“Nobody will take a recipe from me if I am the kind of person who makes up a book.”
The result of the test, conducted by Raymond Nelson, past president of the American Polygraph Association, worked out in her favour.
Steyn, who was in Durban yesterday to participate in the Articulate Africa Book and Art Fair, said her detractors, like former top cop General Johan van der Merwe, who had been the first to recommend she take such a test, did not believe she would take a lie detector test.
She, herself, did not believe she would either.
“My publisher said it was not necessary. People close to me said so too.
“He obviously thought it was a valid way to test my credibility,” she said of Van der Merwe, the former head of the Security Branch and later Commissioner of Police who was “outraged” by the book.
Referring to general criticism she had received about the validity of poly- graphs – not directly from Van der Merwe – she asked: “Are the goalposts being moved?
“What would they like me to undergo now? Old-style interrogation?”
One Facebook post read that poly- graphing was not a way to establish the credibility of the book.
“Firstly, it’s an extremely questionable way of establishing if someone is telling the truth (arguably, pseudoscientific, and its results shouldn’t be admissible in court); and, secondly, show the evidence to support the claims in the book, not whether or not the authors believe they have the evidence.”
Speaking to The Independent on Saturday, Steyn stressed that she did not pretend to have evidence that former defence minister Magnus Malan, former environment minister John Wylie and businessman Dave Allen were involved in a paedophile ring.
“I don’t pretend to have evidence, we call for it,” she said.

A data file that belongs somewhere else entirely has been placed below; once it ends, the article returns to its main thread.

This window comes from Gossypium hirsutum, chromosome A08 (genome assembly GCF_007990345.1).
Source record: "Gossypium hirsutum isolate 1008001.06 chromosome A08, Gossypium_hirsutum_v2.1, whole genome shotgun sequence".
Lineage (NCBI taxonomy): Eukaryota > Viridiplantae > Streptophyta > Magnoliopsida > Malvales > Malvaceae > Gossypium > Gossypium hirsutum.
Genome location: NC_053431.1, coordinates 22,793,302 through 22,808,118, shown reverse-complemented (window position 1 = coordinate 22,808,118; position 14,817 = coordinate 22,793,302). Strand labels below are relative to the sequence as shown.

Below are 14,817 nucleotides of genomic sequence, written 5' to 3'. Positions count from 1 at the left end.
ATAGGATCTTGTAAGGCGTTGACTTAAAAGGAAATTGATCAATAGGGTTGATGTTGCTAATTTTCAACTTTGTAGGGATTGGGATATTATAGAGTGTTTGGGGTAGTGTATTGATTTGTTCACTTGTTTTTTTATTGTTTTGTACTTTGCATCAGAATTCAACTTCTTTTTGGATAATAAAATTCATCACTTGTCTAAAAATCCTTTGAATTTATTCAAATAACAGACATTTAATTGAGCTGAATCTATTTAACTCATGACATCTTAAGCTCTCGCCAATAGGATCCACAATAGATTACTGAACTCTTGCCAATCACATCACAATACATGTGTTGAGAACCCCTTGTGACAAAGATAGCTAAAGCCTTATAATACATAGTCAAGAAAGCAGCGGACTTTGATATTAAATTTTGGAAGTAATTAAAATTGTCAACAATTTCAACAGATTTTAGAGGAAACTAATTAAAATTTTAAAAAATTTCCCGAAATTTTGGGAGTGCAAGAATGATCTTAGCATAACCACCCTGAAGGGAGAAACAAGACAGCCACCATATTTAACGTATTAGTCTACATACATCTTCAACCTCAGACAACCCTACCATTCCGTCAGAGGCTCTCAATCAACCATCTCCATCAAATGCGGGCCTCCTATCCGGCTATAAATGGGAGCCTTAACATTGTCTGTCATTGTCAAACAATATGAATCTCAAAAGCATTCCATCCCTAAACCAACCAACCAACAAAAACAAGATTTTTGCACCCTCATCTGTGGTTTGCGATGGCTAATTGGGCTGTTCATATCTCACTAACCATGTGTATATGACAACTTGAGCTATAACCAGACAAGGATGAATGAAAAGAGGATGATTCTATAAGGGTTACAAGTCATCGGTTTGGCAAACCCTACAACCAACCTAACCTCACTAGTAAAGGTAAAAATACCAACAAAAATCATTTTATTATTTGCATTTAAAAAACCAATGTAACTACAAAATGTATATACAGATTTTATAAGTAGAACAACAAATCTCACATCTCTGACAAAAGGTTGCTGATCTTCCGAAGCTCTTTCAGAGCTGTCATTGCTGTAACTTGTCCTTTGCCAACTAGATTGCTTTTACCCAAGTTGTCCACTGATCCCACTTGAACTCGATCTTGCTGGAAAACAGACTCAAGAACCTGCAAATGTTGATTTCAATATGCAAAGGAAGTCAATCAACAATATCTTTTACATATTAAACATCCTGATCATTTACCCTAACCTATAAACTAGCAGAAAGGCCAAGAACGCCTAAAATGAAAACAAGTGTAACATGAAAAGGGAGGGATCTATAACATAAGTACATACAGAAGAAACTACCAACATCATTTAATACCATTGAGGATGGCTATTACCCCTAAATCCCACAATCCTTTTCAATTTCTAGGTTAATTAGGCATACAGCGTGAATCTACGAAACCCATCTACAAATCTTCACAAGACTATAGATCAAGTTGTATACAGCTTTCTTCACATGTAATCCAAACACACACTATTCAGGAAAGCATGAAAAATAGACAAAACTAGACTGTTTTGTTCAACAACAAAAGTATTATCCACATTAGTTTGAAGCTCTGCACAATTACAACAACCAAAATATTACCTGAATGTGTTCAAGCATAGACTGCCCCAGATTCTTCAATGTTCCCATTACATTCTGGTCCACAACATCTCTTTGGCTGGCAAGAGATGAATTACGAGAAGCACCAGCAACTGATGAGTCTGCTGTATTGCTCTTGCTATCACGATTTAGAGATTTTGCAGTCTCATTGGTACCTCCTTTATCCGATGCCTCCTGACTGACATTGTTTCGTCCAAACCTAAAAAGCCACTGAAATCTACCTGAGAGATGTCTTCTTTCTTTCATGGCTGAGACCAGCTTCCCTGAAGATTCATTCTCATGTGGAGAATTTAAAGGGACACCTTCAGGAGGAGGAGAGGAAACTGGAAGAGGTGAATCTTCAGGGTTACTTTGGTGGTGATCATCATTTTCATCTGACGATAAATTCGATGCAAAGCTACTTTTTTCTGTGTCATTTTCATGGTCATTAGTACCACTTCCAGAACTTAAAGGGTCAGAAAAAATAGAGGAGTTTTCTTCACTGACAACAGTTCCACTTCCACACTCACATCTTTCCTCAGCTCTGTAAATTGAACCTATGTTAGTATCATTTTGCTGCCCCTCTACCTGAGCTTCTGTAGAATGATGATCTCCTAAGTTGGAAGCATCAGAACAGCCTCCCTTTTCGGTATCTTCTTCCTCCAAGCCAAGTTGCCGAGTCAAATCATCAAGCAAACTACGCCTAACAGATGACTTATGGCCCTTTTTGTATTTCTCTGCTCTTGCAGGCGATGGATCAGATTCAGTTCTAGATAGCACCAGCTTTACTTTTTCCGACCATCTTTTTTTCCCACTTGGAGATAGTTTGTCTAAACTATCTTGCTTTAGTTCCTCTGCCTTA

“There is not a single claim or accusation. I just reported allegations, a simple job of journalism.”
She further pointed out that three people involved – Wylie, Allen and co-author Mike Minnie – had all died unnatural deaths.
“The cop who arrested Allen, Wylie who was implicated and Wylie himself. All three are dead, unnaturally.
“You don’t just die (unnaturally) for nothing.”
Steyn added that since the book had been published, she had continued to receive leads she passes on to police.
“I have identified and located two potential victims. They have come to me post-publication.”
She also stressed that her reason for not having more evidence was that the case docket had gone missing from the office of her co-author Minnie when he was the policeman on the case.
“A police colonel said in an interview (with Rapport) that (former President) PW (Botha) wanted the docket on his desk. He wasn’t a source of ours prior to the investigation. I wish we had that information If we could have done the book better, with more information, we would have.”
Steyn said the last thing Minnie had said to her before he died – believed to be by suicide eight days after the book was published – was that she should continue the investigation.
Quoting her late co-author on the last page, she said: “To the Lost Boys, I am sorry. I am sorry that you were failed by society and that you were failed by society and the system. We can never be forgiven.
“Nor can we allow these adults, these men who abuse children, to carry on living without fear of being found out and convicted.”
Steyn sat on a panel at the fair alongside fellow authors Terry Bell (Unfinished Business – South Africa, Apartheid and the Truth), Mojalefa Dipholo (The Other Side of Freedom) and former Constitutional Court judge Albie Sachs who delved into atrocities committed before 1994.
Independent On Saturday